I’m not sure about you guys, but for me, whenever I learn a film I’m about to watch has sat on the shelf for some time, alarm bells set off.

Well, they were ringing at a truly deafening level when Curandero: Dawn Of The Demon turned up on our desk, as a quick bit of research shows this Mexican horror-thriller was actually filmed way back in 2005.

Quite why it is getting dusted off and released now is anyone’s guess, although when you can plaster genre fave Robert Rodriguez’s name all over the cover (he adapted the screenplay and was involved in the production you see), you have a better chance of getting some exposure I suppose.

Turns out Curandero is a real mixed bag, with some moments of true inspiration and lashings of impressive gore offset by a storyline that trundles along at something resembling a snail’s pace.curandero_packshot3d

In fact, while I would never say I was truly bored, I was fighting to stay awake at times, such is the languid approach taken by director Eduardo Rodriguez.

The storyline is interesting enough – Carlos Gallardo plays Carlos, a ‘good witch’ if you like, who travels from place to place, cleansing areas that have been cloaked in black magic.

Carlos is called into action by the Mexican police when crime kingpin Castaneda (Gabriel Pingarron) threatens to overrun Mexico City with his own particular brand of magic-inspired carnage, leaving a trail of pretty messed-up bodies in his wake.

The curandero (the name for the white witch) is teamed up with female officer Magdalena (Gizeht Galatea) and together they must fight not only the kingpin’s army of armed goons, but also plenty of evil curses – oh, and a load of hallucinations of bloody goats and the like.

If that all sounds great that’s because in principle it is, and there are lots of areas to recommend in this flick.

In terms of imagery this is right up there, with some truly graphic set-pieces that will linger in the memory.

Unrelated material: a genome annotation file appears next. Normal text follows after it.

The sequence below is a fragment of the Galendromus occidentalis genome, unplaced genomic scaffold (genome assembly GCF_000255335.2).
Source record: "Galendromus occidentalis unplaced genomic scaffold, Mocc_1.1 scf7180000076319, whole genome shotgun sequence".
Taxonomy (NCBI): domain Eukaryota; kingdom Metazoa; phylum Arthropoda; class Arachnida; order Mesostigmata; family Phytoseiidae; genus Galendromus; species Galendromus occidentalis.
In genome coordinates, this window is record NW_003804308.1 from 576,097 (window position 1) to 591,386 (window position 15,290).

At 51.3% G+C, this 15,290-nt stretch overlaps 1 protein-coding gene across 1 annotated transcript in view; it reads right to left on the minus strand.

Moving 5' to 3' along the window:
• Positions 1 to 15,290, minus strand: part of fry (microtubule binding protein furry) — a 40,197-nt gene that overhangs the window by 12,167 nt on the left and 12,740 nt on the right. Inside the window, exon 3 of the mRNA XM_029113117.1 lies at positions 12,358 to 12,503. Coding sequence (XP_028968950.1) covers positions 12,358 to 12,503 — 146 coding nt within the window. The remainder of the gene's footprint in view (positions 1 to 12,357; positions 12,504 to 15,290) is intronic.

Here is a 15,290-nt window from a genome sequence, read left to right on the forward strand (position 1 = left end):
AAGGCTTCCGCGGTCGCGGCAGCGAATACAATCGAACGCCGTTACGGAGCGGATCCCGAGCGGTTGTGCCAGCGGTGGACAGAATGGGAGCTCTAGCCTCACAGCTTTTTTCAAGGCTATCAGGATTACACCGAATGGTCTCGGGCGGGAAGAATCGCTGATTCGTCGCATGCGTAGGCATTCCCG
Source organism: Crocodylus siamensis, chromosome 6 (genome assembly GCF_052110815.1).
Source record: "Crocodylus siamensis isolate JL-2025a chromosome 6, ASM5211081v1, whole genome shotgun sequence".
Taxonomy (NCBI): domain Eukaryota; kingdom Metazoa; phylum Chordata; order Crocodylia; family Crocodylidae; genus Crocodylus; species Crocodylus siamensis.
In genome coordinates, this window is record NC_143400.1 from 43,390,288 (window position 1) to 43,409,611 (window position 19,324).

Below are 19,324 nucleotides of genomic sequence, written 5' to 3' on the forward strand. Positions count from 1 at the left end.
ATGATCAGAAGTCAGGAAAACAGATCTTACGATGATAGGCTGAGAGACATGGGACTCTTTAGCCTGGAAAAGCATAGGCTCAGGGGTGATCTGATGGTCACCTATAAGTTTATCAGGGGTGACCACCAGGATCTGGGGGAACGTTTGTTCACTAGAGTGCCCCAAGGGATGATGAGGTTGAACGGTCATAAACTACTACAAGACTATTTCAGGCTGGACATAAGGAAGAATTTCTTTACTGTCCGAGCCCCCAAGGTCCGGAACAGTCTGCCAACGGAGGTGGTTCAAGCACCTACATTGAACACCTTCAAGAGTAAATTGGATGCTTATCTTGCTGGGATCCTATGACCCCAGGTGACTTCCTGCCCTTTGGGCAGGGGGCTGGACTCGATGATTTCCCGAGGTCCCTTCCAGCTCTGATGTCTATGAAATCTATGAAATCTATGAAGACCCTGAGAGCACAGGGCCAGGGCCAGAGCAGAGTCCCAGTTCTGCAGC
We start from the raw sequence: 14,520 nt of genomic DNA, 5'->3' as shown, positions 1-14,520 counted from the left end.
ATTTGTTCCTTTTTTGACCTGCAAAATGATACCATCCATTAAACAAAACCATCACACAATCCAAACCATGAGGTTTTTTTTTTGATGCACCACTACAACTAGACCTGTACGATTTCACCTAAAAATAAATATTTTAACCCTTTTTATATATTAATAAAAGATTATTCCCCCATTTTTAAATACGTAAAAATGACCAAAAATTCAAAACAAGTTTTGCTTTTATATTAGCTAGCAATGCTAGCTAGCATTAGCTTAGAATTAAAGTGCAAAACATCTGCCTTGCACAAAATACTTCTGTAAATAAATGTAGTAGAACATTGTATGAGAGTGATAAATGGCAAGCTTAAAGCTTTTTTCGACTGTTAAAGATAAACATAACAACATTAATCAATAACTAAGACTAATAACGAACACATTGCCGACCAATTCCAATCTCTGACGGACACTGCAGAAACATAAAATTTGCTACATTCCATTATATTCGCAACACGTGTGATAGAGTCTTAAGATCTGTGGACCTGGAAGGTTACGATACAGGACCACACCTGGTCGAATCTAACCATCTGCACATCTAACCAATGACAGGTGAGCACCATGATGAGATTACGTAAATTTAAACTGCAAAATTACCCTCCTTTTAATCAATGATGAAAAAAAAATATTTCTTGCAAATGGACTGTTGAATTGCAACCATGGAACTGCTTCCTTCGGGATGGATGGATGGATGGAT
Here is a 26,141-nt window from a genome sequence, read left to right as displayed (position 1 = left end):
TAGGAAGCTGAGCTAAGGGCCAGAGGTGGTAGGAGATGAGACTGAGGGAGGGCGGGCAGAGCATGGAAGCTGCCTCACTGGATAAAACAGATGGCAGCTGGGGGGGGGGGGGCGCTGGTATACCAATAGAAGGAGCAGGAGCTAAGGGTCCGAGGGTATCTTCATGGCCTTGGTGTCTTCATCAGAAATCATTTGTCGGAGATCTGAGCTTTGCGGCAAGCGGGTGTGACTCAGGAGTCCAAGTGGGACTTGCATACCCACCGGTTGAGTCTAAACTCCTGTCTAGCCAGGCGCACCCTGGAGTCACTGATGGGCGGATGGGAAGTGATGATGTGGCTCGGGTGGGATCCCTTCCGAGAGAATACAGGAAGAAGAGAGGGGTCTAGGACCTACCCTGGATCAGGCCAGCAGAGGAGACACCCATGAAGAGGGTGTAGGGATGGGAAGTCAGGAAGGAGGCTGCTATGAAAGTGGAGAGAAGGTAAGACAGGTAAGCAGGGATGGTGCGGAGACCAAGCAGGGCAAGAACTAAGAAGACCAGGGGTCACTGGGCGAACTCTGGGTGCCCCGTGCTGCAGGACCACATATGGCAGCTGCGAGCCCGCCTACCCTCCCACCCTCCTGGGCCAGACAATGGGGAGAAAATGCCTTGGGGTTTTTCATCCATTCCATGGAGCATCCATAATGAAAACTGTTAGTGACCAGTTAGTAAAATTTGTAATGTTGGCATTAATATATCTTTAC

We get carved-up bodies, gallons of blood and plenty of other on-screen nastiness.

Rodriguez also uses an impressive ‘washed-out’ film technique which adds to the gritty feel, which reminded me in many ways of Tony Scott’s work in Man On Fire.

There are a handful of nicely-staged shootouts, although these do resemble the tired cliché of aimless goons being unable to hit a barn door, only to be gunned down by the good guys with minimal fuss.

There is reasonable chemistry between Gallardo and Galatea, and I got a kick out of seeing Gallardo back on the screen after his turns in El Mariachi and Desperado.

But, as suggested above, the pacing is what really drags the whole thing down.

There are substantial chunks of the film where things go nowhere fast and I had my finger hovering over the fast forward button on a few occasions.

Rodriguez also serves up a few ‘wtf’ moments – my favourite being Gallardo caressing Galatea’s exposed cleavage with a boiled egg – to cure her of evil spirits of course.

Curandero: Dawn Of The Demon is not a bad film by any means and is certainly worth a watch – just prepare to be exasperated as much as entertained.

EXTRAS: Director’s commentary

About The Author

Simon Fitzjohn

Simon is a journalism tutor in London, who also just happens to be a movie fanatic, with a craving for the darker side of cinema. He has written two books, one on the horror films of director Bob Clark (2014) and the other on the history of the character Norman Bates (2015). His third book, on the work of British exploitation director Pete Walker, is due in 2017.